Bimatoprost essentially remained as the intact molecule in mouse skin; the putative enzymatic hydrolysis product (17-phenyl PGF2α) was only detected twice in a total of 270 separate analyses of different skin and blood samples. Previously, in mouse eyes, it was shown that bimatoprost remains intact 14. Similarly, PGF2α-ethanolamide (prostamide F2α) remains without significant hydrolytic degradation in mouse blood 15. On comparing mouse skin and monkey ocular tissue bioavailability 8, it appears that bimatoprost accesses cutaneous tissue more readily and the tissue levels are better maintained than in ocular tissues. These data suggest that once-daily administration to the skin should be adequate to obtain optimal hair growth. This contention presumes that there is a relatively homogeneous distribution of bimatoprost between the hair follicle and the skin layers. A further consideration is that bimatoprost was applied once daily for only 14 days in the hair growth experiment, as an expedient based on limited and overextended manpower resources. It follows that the dosing regimen used in these present studies may have underestimated the effect of bimatoprost on hair growth.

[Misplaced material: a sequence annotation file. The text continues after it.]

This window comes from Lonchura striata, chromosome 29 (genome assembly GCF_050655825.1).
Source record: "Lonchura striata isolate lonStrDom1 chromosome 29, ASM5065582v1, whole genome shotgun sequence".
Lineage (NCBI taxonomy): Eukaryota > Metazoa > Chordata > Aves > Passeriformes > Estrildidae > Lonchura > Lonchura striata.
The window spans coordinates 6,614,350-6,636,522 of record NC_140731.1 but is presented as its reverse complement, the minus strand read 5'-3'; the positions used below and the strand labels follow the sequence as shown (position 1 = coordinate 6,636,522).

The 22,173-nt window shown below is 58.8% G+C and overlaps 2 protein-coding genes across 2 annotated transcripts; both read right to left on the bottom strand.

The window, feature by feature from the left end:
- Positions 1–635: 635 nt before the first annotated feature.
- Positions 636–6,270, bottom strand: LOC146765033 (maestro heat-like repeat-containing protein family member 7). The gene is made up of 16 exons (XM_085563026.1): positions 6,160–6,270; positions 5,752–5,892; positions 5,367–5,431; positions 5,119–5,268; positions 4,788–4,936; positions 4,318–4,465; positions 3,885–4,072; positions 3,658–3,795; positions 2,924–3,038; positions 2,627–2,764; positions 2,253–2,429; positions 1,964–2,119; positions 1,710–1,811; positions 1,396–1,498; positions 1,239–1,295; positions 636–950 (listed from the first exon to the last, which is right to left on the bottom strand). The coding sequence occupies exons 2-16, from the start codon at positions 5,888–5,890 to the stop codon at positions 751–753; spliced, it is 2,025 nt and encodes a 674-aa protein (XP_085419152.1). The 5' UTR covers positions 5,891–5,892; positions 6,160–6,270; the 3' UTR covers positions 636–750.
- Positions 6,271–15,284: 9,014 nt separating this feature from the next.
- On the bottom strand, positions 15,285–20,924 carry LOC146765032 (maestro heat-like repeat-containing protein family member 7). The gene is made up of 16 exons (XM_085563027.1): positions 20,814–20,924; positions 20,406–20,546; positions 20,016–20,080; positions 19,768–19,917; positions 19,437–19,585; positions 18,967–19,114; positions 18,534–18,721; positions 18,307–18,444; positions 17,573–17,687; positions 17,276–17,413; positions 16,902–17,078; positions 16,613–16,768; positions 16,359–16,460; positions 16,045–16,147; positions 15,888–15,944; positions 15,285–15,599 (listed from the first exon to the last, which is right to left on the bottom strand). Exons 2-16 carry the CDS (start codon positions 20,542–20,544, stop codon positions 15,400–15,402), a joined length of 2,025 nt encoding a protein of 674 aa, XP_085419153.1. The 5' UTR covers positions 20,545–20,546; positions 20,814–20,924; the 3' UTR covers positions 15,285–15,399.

Bimatoprost has long been established as potently effective as the intact molecule, with a pharmacological profile distinct from prostanoid FP receptor agonists and their ester prodrugs 8,9,12,16. The pharmacology of bimatoprost closely resembles that of prostamide F2α9–11. Further pharmacological characterisation has been achieved by designing selective prostamide antagonists 17–19 and structural elucidation of the prostamide receptor 13. The results herein indicate hair growth as a further prostamide-mediated effect that may be mimicked by bimatoprost.